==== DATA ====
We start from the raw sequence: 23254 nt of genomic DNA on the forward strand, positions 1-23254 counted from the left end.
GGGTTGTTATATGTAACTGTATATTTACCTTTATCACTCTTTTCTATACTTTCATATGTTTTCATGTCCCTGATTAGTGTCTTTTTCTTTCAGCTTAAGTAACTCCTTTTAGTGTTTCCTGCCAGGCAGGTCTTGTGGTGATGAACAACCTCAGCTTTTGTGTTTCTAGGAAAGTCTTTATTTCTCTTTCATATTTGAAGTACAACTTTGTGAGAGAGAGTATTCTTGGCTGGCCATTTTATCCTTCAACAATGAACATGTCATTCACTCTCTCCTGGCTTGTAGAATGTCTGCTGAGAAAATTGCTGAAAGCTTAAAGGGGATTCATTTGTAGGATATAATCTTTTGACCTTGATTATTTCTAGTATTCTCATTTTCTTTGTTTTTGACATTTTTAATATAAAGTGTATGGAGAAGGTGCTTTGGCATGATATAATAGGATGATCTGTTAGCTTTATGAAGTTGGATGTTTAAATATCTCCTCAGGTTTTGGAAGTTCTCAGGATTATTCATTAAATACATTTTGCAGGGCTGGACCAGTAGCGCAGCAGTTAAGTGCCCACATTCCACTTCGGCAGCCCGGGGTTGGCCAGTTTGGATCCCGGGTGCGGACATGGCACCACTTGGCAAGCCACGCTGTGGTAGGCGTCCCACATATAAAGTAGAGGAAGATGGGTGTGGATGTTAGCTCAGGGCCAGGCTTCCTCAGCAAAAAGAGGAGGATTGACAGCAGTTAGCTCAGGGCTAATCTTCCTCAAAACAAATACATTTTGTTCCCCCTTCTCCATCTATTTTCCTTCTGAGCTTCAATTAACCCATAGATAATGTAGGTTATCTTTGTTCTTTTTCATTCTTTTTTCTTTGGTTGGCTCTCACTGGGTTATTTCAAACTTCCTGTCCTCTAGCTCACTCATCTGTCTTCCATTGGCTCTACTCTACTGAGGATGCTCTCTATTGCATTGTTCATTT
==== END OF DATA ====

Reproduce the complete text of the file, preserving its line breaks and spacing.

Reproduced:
We start from the raw sequence: 23254 nt of genomic DNA on the forward strand, positions 1-23254 counted from the left end.
GGGTTGTTATATGTAACTGTATATTTACCTTTATCACTCTTTTCTATACTTTCATATGTTTTCATGTCCCTGATTAGTGTCTTTTTCTTTCAGCTTAAGTAACTCCTTTTAGTGTTTCCTGCCAGGCAGGTCTTGTGGTGATGAACAACCTCAGCTTTTGTGTTTCTAGGAAAGTCTTTATTTCTCTTTCATATTTGAAGTACAACTTTGTGAGAGAGAGTATTCTTGGCTGGCCATTTTATCCTTCAACAATGAACATGTCATTCACTCTCTCCTGGCTTGTAGAATGTCTGCTGAGAAAATTGCTGAAAGCTTAAAGGGGATTCATTTGTAGGATATAATCTTTTGACCTTGATTATTTCTAGTATTCTCATTTTCTTTGTTTTTGACATTTTTAATATAAAGTGTATGGAGAAGGTGCTTTGGCATGATATAATAGGATGATCTGTTAGCTTTATGAAGTTGGATGTTTAAATATCTCCTCAGGTTTTGGAAGTTCTCAGGATTATTCATTAAATACATTTTGCAGGGCTGGACCAGTAGCGCAGCAGTTAAGTGCCCACATTCCACTTCGGCAGCCCGGGGTTGGCCAGTTTGGATCCCGGGTGCGGACATGGCACCACTTGGCAAGCCACGCTGTGGTAGGCGTCCCACATATAAAGTAGAGGAAGATGGGTGTGGATGTTAGCTCAGGGCCAGGCTTCCTCAGCAAAAAGAGGAGGATTGACAGCAGTTAGCTCAGGGCTAATCTTCCTCAAAACAAATACATTTTGTTCCCCCTTCTCCATCTATTTTCCTTCTGAGCTTCAATTAACCCATAGATAATGTAGGTTATCTTTGTTCTTTTTCATTCTTTTTTCTTTGGTTGGCTCTCACTGGGTTATTTCAAACTTCCTGTCCTCTAGCTCACTCATCTGTCTTCCATTGGCTCTACTCTACTGAGGATGCTCTCTATTGCATTGTTCATTT